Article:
of a private keyword, to allow the most flexibility.  However,
        because it will often be the case that there's broad agreement
        on the categorization of most messages in this regard, it
        will make the most sense for systems that implement
        shared messages to use a shared keyword, and to allow
        individual users to override that designation for themselves.
        An implementation might even take multiple overrides as a
        suggestion to change the shared flag, and consider that a
        useful optimization.

--------------------------------------------------

   Subject:    Registration of IMAP keyword $NotJunk


   IMAP keyword name:  $NotJunk

   Purpose (description):
       The user (or a delivery agent on behalf of the user)
       may choose to mark a message as definitely not containing junk
       ($NotJunk; see also the related keyword
       $Junk). The $NotJunk keyword can be used to mark, group
       or show messages that the user wants to see.

   Private or Shared on a server:  BOTH (see Note 3)

   Is it an advisory keyword or may it cause an automatic action:
       This keyword is advisory.

   When/by whom the keyword is set/cleared:
       $NotJunk can be set either by a delivery agent
       or a mail client on users behalf. The user must be able to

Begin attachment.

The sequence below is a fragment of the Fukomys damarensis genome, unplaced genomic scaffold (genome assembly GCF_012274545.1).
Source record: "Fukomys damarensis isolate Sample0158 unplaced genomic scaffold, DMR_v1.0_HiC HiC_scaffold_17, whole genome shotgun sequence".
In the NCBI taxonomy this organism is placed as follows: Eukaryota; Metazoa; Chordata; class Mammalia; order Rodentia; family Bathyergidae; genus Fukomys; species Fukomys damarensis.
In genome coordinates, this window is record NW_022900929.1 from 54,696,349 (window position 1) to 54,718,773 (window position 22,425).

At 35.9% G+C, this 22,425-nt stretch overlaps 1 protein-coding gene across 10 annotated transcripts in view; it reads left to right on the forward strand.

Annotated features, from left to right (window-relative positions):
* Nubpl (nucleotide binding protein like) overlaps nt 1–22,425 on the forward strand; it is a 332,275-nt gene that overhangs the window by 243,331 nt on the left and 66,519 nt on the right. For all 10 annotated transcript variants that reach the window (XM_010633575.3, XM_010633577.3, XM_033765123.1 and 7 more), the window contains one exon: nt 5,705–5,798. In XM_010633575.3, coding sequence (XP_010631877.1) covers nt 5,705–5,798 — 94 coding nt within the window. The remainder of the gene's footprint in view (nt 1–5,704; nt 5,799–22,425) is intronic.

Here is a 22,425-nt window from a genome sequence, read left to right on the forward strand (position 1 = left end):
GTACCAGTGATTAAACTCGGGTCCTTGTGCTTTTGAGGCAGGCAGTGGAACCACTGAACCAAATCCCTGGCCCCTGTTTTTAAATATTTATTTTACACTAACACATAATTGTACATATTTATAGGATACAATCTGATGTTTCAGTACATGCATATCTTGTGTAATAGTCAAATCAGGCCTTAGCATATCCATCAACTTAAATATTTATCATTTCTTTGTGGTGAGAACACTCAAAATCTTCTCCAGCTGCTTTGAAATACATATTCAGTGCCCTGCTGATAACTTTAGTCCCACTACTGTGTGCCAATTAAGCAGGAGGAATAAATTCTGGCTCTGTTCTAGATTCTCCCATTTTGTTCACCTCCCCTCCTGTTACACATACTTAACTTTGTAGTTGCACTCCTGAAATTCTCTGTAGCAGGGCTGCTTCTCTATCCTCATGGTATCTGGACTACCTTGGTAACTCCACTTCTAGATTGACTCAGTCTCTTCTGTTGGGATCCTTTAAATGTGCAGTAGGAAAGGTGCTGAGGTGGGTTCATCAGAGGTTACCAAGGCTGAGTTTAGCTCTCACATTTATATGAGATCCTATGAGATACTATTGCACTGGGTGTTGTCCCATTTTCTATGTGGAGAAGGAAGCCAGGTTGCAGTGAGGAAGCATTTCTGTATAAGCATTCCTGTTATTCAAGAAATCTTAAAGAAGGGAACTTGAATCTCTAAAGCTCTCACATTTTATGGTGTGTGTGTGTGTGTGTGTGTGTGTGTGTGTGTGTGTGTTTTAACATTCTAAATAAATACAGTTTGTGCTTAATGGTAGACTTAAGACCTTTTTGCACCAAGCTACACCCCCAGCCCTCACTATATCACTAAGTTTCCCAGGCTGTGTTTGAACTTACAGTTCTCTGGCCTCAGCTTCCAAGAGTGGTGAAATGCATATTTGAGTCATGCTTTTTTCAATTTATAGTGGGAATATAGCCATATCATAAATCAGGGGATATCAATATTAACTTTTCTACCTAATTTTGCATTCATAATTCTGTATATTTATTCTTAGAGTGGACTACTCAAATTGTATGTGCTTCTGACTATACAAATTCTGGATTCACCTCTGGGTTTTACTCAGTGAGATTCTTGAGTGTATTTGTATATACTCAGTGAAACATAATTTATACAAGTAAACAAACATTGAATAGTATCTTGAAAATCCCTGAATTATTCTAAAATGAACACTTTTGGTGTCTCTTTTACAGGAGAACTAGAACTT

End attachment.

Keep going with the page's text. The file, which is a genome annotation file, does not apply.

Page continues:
set or clear $NonJunk at any time.

   Related keywords: $Junk

   Related IMAP capabilities:  None

   Security considerations:
       A message marked with $NotJunk keyword by one user might not be 
considered
       not to be junk by another user (or even by the same user under 
different
       circumstances). Any automated action taken by the mail system or by
       the MUA in response to this keyword needs to take that into account.

   Published specification (recommended):

   Person & email address to contact for further information:
       Alexey Melnikov <alexey.melnikov@isode.com>;

   Intended usage:  COMMON

   Owner/Change controller:  IESG

   Note:
    1). $Junk and $NotJunk are mutually exclusive. If more than one of
        them is set for a message, the mail client MUST treat this as if
        none of them is set and SHOULD remove both of them from the IMAP
        server.

    2). There are existing clients that use mutually exclusive keywords
        Junk and NotJunk to mark a message as definitely containing
        /definitely non containing junk information. Use of
        "Junk"/"NotJunk" is deprecated, mail clients should be using
        "$Junk"/"$NotJunk" instead.

    3). Because different users might have differing views of what
        constitutes "junk", server implementations SHOULD favor the use
        of a private keyword, to allow the most flexibility.  However,
        because it will often be the case that there's broad agreement
        on the categorization of most messages in this regard, it
        will make the most sense for systems that implement
        shared messages to use a shared keyword, and to allow
        individual users to override that designation for themselves.
        An implementation might even take multiple overrides as a
        suggestion to change the shared flag, and consider that a
        useful optimization.